Building a feature from scratch or using third-party software isn’t always an easy choice, especially in Startups. It is even more challenging when you have fewer financial and staffing resources. This is when every decision is counted and affects the business as a whole. Let’s see how we can tackle this to some extent.
There are a couple of points that you can consider before deciding on similar scenarios, especially when the stakes are high. These points are the lessons I learned over the years, and pick the top ones to share with you.
Understand the business value. The business here is not only restricted to the economic aspect. To start discovering how to choose a suitable feature development strategy, it all begins with understanding the value of the feature in your business.
To tackle software challenges, it’s always essential to have a clear picture of your organizational priorities. In our case, a simple definition of business value is the impact of the feature on all forms of value that determines the health of the organization. In software companies, it can translate into multiple things such as better performance, better usability, more availability of service, tighter security, or even better team agility. These are all business values. Some of them are more important in specific organizations and some less.
A simple definition of business value in our case is the impact of the feature on all forms of value that determines the health of the organization. In software companies can translate into multiple things such as better performance, better usability, more availability of service, tighter security or even better team agility.
It’s essential to have a clear picture of your organization’s above values and priorities, especially if you are a startup. Small business tolerance of mistakes is usually low, and it can lead to the startup’s failure at some point. There is a higher tolerance for mistakes in larger companies when a wrong decision is taken.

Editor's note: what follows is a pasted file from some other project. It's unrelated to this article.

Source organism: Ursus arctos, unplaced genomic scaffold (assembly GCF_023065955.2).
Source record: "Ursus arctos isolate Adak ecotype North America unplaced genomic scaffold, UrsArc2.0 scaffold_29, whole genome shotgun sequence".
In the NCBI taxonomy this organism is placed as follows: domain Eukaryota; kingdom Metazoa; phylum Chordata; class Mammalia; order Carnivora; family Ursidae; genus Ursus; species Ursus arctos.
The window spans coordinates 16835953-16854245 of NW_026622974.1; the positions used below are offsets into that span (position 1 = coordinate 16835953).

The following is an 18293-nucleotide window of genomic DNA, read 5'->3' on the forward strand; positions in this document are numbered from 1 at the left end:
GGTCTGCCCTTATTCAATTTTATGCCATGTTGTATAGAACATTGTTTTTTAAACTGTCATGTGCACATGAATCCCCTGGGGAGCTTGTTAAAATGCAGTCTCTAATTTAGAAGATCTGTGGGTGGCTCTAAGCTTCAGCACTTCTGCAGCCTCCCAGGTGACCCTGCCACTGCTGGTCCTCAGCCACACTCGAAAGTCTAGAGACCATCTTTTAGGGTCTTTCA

Measure the correlation between business value and your resources. The correlation between the feature’s business value and the time the development team needs to invest is a crucial point to measure before jumping into the development. The more your feature business values go up and become a need for your revenue funnel, the more your team should invest their resources.
Have a clear overview of organization size and policies. Various things might limit your decision-making, such as company policies, software licensing, or staffing. Take note of them.
How complete is good enough? In today’s software industry, it means many things when we talk about third-party. It can be an Open Source Software (OSS) package, managed services by various cloud providers like Amazon and Google, a mix of the last two, and comes with a more straightforward UI to get the job done or other combinations. As you can see, we can leverage these options and pick the one that fits our needs.
Sometimes picking up a ready service with zero development is a good choice as long as your business does not depend on it too much. And some other time, it’s better you pick up a managed service, integrate it with your app, and build a simple UI to start with. This at least gives you the power of scaling whenever you need to do it, based on your business needs and many other factors that you might miss to calculate at the start.